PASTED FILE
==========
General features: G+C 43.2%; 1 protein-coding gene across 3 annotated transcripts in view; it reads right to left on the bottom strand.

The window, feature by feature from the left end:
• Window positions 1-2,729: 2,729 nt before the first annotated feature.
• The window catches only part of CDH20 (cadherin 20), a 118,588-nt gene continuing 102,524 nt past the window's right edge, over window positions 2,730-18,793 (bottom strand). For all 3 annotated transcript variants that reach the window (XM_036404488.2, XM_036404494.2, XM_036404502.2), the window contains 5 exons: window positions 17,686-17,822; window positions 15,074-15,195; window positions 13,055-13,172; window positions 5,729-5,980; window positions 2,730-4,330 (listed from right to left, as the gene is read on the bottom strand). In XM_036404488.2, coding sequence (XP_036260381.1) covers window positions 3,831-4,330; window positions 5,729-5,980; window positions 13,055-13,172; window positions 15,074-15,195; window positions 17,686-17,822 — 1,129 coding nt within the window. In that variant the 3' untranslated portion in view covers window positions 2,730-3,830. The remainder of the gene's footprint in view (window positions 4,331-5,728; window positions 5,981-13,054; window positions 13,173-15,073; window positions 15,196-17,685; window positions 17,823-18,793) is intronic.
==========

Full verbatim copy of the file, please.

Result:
General features: G+C 43.2%; 1 protein-coding gene across 3 annotated transcripts in view; it reads right to left on the bottom strand.

The window, feature by feature from the left end:
• Window positions 1-2,729: 2,729 nt before the first annotated feature.
• The window catches only part of CDH20 (cadherin 20), a 118,588-nt gene continuing 102,524 nt past the window's right edge, over window positions 2,730-18,793 (bottom strand). For all 3 annotated transcript variants that reach the window (XM_036404488.2, XM_036404494.2, XM_036404502.2), the window contains 5 exons: window positions 17,686-17,822; window positions 15,074-15,195; window positions 13,055-13,172; window positions 5,729-5,980; window positions 2,730-4,330 (listed from right to left, as the gene is read on the bottom strand). In XM_036404488.2, coding sequence (XP_036260381.1) covers window positions 3,831-4,330; window positions 5,729-5,980; window positions 13,055-13,172; window positions 15,074-15,195; window positions 17,686-17,822 — 1,129 coding nt within the window. In that variant the 3' untranslated portion in view covers window positions 2,730-3,830. The remainder of the gene's footprint in view (window positions 4,331-5,728; window positions 5,981-13,054; window positions 13,173-15,073; window positions 15,196-17,685; window positions 17,823-18,793) is intronic.